archive data you sync online

Archive data online so that it does not sync back to your device

Free to Use

You can create your account from the iOS or Android app, or on This is totally free, and separate from GaiaPro, a service that gives additional features and maps for the app and website.

At no cost, you can sync and back up all the data you use in Gaia GPS – trips, routes, imports, photos, maps, waypoints, and even your map source list. You can also use a bunch of great features on, with or without the app, including the new Trail Finder.

If you don’t use the service, we’re curious why. Send us a note at

Plot a Precise Trail with the Gaia GPS Trail Finder

Welcome to the future of hiking folks. We’re delighted to introduce the Gaia GPS Trail Finder on

Trail Finder Snaps to Real Trails, with Elevation Profile

Jesse showed off his Trail Finder demo one recent morning, and seeing it in action astounded our whole team. You simply click where you start, and click the points you want to visit, and the tool will map out the trail for you. Check out this demo video, plotting a trail in Yosemite.

I used this to mark a trail for a recent hike, and it takes no time at all. You get an instantaneous elevation profile graph and other stats as well – very useful to find a trail that matches how strenuous you want the hike to be. Here is the route I make in the video below.

Automatically Sync with Gaia GPS

When you use the Trail Finder on, it will sync to your Gaia GPS app automatically. In the backwoods, you can select these routes for guidance, and Gaia GPS will highlight the trail for you, tell you how far off trail you are, and other stats. You can share the trail with your companions as well, and they can sync easily to their Gaia GPS, or download data for any app they use.

Also, the Trail Finder works well with the Download Maps For Track feature in Gaia GPS. Find a trail on, then press Download Maps For Track in the app, and go. You can do this for multiple map sources as well, such as topos and imagery.

Here you can see the route in the app, the route details on the left, and the route overlaid on a USGS topo on the right.

A route showing inside the Gaia GPS iOS app, made with the Gaia GPS Trail Finder

A route showing inside the Gaia GPS iOS app.

Open Data and Software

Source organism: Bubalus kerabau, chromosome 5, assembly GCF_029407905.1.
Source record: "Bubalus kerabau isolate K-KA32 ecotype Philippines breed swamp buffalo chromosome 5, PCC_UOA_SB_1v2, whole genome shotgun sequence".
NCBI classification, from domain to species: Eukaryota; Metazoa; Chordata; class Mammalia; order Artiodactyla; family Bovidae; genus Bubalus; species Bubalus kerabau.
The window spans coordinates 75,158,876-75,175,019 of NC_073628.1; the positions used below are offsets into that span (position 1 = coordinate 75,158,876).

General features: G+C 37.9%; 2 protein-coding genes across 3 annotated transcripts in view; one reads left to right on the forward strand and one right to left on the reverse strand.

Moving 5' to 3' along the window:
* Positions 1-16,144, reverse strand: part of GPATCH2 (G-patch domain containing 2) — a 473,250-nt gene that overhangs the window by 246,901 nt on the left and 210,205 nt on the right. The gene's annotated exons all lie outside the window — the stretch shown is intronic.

The Gaia GPS Trail Finder uses open data and open software.

The data comes from OpenStreetMap, which many of our maps are based on – when you plot a trail, you see trails on the map get highlighted by overlaid vectors.

The software uses the Valhalla routing engine to generate routes, and the Pelias geocoder to lookup names for points. Valhalla and Pelias were both developed by Mapzen, an open-source mapping lab dedicated to building open mapping tools that run on open data.

All routes between 60°S and 60°N include elevation profiles that are generated from SRTM digital elevation models. The digital elevation models were obtained from the Open Terrain project, who provides easy access to terrain data that is freely available from US government sites, but hard to access.

Open Beta, Later GaiaPro

This summer, we’re making the Trail Finder available to everyone as an “open beta,” but this feature will eventually only be available to GaiaPro users. We have made a few website features GaiaPro (such as printing), which gives us good incentive to keep building and improving the online tools, since the website is otherwise free (and ad-free).

Future Directions

With some additional work, we’ll be able to get this working in the Gaia GPS app on iOS and Android. We can also add voice guidance features, like warning you of impending trail splits, and that will be cool indeed.


You should not trust these routing directions with your life, nor should you 100% trust any map source in Gaia GPS. Gaia GPS is just one tool to help stay safe in the woods, and you should also:

  • research the area you are visiting, and talk to the local park or forest ranger
  • carry and know how to use a paper map and compass
  • bring a friend, especially when visiting unknown territory
  • review and download multiple map sources and aerial imagery
  • bring the right gear and supplies

Improved Automatic Syncing in Gaia GPS 10.1 for iOS

We just released a new version of Gaia GPS for iOS (10.1). You can see the release notes here (and in the app).

Perhaps the most important change is that Gaia GPS will now sync data when it connects to a wifi network. Before, syncing would only occur when you saved things online, so a lot of people got in a state where they had to manually force a sync when they made tracks and photos offline. This change should mean your device will stay in sync with without manual action.

If you are curious, you can also see a lot of past release notes for our apps here.


Gaia GPS now syncs data automatically when connecting to the network.

iOS 8.4 Fixes Issue with Bluetooth GPS Devices

In the latest version of iOS (8.4), Apple fixed an issue that caused many external bluetooth GPS devices not to function properly with most apps on the iPhone and iPad.

This affected most bluetooth GPS devices from all brands, including Bad Elf, Garmin GLO, and Dual XGPS. To read more about this issue, check out the ‘cleared to upgrade‘ blog post from Bad Elf. If you rely on one of these devices, you might want to follow their new program, where they will test all new iOS releases on most devices and post if it is safe to upgrade.

Many of you have emailed us about this problem, and we are glad to say iOS 8.4 should fix it entirely.

To update to iOS 8.4, use the Settings app:

  • Open the Settings app on your device
  • Tap General
  • Tap Software Update
  • Tap Download and install

Picture above, a Bad Elf GPS. People use devices like the Bad Elf or Dual XGPS150, with iPads that don’t have an internal GPS. They are also used in aircraft where the iPhone/iPad GPS doesn’t work well, and for high-precision applications.


Drafting the App Store Preview Video for Gaia GPS

Apple recently started letting developers include 15-30 second “Preview” videos on the App Store.